For more than three months, from the early part of July through early fall, Donald Trump has led the Republican primary field. Now, as the contest enters the crucial final months before voting begins early next year, the boisterous billionaire is again rising in the polls.
A new ABC News/Washington Post survey of GOP voters shows Trump with 32% support, bringing him back toward his high-water mark from early September. Perhaps more importantly, the poll finds that more than 4 in 10 Republicans expect Trump will win the party's presidential nomination. Forty-three percent say he is the best positioned of the GOP candidates to win a general election showdown with the eventual Democratic nominee:
Ironically, the poll also includes some good news for Trump's most vocal establishment rival. Former Florida Gov. Jeb Bush, despite registering only 7% in the main competition, does relatively well in the expectations game. Twelve percent say he is the most likely primary winner, and 13% believe Bush is the party's best bet to win in November 2016.
If the electorate does eventually stray from Trump and fellow political outsider Dr. Ben Carson — which is not guaranteed — Bush seems to be the favorite among voters who simply want to see a Republican in the White House, slightly ahead of Florida Sen. Marco Rubio.
Trump reacted to Wednesday's poll numbers precisely as one might expect — ignoring the nuances and unleashing a new flurry of attacks on Bush. He called in to ABC's Good Morning America on Wednesday for a familiar round of gloating, interspersed with jabs at Bush, who has left himself vulnerable after throwing some tactically dubious haymakers at Trump.
"Well, look, Jeb has had a very hard time," Trump said on Good Morning America. "He's way down in the polls. He's doing very poorly. He's embarrassed by what's happening. So he has to attack me to try to get his numbers up. ... The last thing we need is another Bush. We've seen what happens."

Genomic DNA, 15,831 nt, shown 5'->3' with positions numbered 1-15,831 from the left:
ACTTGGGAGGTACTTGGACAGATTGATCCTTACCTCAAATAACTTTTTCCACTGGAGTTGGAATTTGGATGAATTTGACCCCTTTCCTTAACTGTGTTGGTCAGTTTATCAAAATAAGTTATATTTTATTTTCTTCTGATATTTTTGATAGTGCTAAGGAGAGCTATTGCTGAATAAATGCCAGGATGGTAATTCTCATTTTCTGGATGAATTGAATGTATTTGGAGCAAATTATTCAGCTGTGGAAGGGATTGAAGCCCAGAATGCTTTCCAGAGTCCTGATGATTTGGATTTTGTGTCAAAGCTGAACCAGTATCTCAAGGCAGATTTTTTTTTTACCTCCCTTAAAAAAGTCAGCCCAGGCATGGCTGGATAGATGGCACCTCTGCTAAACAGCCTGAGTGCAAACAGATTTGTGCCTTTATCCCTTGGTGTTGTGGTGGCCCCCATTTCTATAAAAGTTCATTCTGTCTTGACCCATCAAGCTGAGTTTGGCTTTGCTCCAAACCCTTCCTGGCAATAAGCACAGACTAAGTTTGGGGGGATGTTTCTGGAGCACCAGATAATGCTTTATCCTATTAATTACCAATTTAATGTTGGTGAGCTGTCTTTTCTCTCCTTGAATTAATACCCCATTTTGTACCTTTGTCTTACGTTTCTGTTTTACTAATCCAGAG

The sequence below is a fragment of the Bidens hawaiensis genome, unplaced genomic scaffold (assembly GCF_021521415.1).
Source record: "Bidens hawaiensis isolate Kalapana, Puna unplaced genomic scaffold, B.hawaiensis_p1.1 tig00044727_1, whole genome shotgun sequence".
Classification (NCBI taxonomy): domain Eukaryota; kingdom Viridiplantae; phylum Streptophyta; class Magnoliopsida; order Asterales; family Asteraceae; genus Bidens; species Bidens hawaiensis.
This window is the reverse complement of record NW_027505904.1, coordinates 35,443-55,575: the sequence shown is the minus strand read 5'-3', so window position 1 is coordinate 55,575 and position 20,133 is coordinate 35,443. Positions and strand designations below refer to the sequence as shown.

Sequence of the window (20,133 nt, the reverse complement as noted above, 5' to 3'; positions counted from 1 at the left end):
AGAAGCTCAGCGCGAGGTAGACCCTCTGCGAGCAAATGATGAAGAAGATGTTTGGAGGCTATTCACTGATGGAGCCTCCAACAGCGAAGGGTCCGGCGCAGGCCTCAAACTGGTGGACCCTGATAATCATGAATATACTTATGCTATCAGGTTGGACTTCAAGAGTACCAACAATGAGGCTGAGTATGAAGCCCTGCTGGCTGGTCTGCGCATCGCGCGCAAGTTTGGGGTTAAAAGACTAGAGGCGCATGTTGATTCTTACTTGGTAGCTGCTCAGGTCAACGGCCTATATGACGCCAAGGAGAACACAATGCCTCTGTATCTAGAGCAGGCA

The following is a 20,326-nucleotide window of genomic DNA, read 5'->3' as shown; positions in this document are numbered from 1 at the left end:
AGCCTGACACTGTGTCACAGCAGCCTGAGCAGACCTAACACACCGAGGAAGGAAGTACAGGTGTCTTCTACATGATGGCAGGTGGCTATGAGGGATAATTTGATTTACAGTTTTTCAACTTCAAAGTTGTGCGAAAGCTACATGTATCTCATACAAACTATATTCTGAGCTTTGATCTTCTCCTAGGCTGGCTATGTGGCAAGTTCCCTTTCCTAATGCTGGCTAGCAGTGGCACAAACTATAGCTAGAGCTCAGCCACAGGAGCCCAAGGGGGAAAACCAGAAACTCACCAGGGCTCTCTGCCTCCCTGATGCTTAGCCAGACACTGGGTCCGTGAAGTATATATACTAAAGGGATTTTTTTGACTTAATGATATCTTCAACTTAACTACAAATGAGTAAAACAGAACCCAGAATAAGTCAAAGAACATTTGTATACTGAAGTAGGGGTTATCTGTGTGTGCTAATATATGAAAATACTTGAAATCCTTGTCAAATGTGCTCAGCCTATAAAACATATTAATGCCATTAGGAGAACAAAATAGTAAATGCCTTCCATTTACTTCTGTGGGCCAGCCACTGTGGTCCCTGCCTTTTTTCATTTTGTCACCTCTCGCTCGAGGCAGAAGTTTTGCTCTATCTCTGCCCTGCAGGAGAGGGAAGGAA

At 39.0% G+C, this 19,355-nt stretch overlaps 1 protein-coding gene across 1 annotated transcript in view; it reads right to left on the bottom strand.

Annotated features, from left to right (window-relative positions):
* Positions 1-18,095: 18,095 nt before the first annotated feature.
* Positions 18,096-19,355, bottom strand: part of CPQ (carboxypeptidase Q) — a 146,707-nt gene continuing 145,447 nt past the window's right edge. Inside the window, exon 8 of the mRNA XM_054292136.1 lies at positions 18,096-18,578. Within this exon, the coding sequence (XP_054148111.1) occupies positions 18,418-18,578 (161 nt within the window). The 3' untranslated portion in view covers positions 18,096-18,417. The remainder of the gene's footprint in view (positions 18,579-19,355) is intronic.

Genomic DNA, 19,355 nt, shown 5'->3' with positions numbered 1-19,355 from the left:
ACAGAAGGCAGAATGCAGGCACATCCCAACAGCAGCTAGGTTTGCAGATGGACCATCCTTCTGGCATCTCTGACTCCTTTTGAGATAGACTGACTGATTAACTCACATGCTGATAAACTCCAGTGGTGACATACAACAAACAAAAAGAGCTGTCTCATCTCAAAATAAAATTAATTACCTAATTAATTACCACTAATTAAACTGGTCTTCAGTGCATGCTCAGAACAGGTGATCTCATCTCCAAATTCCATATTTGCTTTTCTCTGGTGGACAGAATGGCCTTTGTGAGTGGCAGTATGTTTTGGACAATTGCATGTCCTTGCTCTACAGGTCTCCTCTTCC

This latest volley comes in response to an op-ed Bush published in National Review on Tuesday. In the piece, Bush compared Trump to the liberal documentarian Michael Moore, saying he "echoes" the filmmaker's "attacks," and those that "the fringe Left [has leveled] against my brother."
"Let's be clear," Bush wrote. "Donald Trump simply doesn't know what he's talking about. And his bluster overcompensates for a shocking lack of knowledge on the complex national-security challenges that will confront the next president of the United States."
Whatever Trump might lack in strategic thinking on the foreign policy front, Wednesday's poll shows him with a distinct advantage over Bush and the rest of the GOP field, to varying degrees, when it comes to the question of who "best understands the problems of people like you."
Born into spectacular wealth and privilege, Trump still manages to enjoy a double-digit lead there, with 29% saying he "understands" better than anyone else in the field. Carson is second at 19% and Bush, the son of one president and brother of another, registers only 10%.